After the verdict, views of Trump’s N.Y. trial didn’t shift

  • June 4, 2024
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Donald Trump had much more success persuading his peers outside his Manhattan courtroom than the 12 jurors within it.

From the moment he was indicted in New York last year — and before it, really — Trump framed the effort as inherently political and, by extension, inherently invalid. Last week, the jurors offered their disagreement: Trump, in their estimation, was criminally responsible for the falsification of business records aimed at covering up a hush money payment to adult-film actress Stormy Daniels. But by the time that verdict was handed down, most Americans had already developed fixed perceptions of what he had done and how important it was.

We can see this in national polling conducted by YouGov for CBS News. The pollsters conducted interviews in mid-May and then reinterviewed many of the same people after the verdict. The change? Not much.

In the first poll, respondents were asked if they thought Trump was guilty. In the more recent one, they were asked if they thought the jury got the guilty verdict right. In the first poll, 56 percent of respondents said they thought Trump was guilty; in the new one, 57 percent said the verdict was correct. Democrats and independents each believed he was guilty and the jury got it right; most Republicans disagreed.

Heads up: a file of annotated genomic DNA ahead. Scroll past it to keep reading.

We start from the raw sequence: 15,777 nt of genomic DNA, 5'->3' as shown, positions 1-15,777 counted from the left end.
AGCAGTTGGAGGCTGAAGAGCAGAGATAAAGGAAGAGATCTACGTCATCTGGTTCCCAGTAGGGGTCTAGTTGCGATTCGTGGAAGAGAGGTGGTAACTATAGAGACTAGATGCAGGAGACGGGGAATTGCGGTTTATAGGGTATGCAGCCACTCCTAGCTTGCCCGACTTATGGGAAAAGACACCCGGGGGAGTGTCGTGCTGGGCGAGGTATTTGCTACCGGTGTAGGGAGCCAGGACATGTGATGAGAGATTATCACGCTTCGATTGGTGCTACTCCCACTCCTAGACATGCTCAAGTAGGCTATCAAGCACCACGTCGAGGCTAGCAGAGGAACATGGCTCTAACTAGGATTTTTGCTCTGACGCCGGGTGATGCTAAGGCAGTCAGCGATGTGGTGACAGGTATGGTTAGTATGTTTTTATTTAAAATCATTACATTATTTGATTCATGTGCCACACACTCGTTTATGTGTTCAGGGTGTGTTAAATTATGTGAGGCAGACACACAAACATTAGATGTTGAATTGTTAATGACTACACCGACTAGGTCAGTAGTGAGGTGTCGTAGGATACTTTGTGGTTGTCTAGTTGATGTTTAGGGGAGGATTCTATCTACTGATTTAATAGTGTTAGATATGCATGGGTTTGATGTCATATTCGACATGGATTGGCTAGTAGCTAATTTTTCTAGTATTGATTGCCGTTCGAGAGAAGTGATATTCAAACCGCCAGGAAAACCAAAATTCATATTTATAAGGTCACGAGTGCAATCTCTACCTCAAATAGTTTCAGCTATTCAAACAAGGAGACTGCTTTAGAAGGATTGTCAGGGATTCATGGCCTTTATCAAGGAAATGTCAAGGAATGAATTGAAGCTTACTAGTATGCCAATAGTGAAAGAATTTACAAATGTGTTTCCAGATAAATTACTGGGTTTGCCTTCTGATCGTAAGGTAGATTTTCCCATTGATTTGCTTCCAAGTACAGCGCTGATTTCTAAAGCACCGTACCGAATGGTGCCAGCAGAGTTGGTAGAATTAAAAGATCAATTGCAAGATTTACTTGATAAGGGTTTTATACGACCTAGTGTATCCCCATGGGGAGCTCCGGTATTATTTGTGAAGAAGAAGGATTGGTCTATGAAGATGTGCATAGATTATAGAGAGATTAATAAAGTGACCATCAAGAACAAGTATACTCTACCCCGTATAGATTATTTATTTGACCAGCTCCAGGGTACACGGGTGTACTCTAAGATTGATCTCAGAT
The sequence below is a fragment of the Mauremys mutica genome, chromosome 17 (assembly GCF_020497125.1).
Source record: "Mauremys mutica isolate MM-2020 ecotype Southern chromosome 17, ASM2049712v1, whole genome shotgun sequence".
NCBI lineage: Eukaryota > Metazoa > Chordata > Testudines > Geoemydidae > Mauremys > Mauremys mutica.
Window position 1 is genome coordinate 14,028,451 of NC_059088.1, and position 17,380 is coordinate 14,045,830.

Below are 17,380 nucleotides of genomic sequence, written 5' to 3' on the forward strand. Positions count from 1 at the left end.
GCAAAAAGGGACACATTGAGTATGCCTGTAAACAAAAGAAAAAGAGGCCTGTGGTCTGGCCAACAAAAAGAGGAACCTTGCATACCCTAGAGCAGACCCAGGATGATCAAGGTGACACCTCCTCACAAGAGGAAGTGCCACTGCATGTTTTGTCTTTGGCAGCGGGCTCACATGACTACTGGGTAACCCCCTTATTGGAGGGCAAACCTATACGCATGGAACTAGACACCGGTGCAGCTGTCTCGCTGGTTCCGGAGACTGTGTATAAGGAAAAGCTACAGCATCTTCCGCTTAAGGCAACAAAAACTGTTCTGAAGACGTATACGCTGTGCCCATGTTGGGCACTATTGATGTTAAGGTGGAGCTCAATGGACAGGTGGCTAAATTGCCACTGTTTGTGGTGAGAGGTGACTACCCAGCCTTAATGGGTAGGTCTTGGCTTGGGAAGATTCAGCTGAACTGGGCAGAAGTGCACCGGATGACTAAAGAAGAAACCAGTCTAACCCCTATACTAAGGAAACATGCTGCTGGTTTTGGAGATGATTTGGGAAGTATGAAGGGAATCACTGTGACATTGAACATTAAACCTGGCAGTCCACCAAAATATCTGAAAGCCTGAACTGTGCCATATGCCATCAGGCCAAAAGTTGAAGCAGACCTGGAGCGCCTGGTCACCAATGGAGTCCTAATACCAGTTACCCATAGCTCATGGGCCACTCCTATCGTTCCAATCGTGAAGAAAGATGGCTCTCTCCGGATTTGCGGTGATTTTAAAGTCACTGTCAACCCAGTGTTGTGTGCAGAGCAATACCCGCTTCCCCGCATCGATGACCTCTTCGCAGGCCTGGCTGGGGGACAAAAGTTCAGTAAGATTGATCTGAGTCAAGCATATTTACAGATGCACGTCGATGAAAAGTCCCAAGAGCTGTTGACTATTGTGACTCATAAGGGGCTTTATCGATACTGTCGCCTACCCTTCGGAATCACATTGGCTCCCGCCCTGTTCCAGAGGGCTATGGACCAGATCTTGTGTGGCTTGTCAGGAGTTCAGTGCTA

Nearly a fifth of Republicans said the jury got the verdict right, which can be considered in a few ways. One is that about a fifth of Republican primary voters have voted for other candidates, despite — or because of — Trump locking up his party’s nomination. Another is that about a fifth of Trump supporters indicated in March that they already thought he had committed a serious crime. That overlaps with another important consideration: Thinking that the verdict was correct does not mean that Republicans will not support him against Biden. Many Trump voters have long considered him the better of bad options.

Nor should this minority distract from the fact that most Republicans accept Trump’s arguments that the trial was biased against him. Views of the fairness of the trial closely track with views of the verdict, with most Republicans saying they considered it unfair.

Asked why they considered it unfair, nearly every Republican who held that view said it was because the trial was political — the central argument that Trump and his allies have offered.

Most Americans told YouGov that they believed Trump’s crimes were serious, including a quarter of Republicans and a slight majority of independents.

The new CBS poll also asked respondents if they believed that Trump was fit to serve as president in the wake of his conviction. A majority said no, including half of independents.

Again, this is a striking result, outside the context of recent history. In 2016, though, polling repeatedly found skepticism that Trump was fit to serve as president. That didn’t prevent him from being elected president.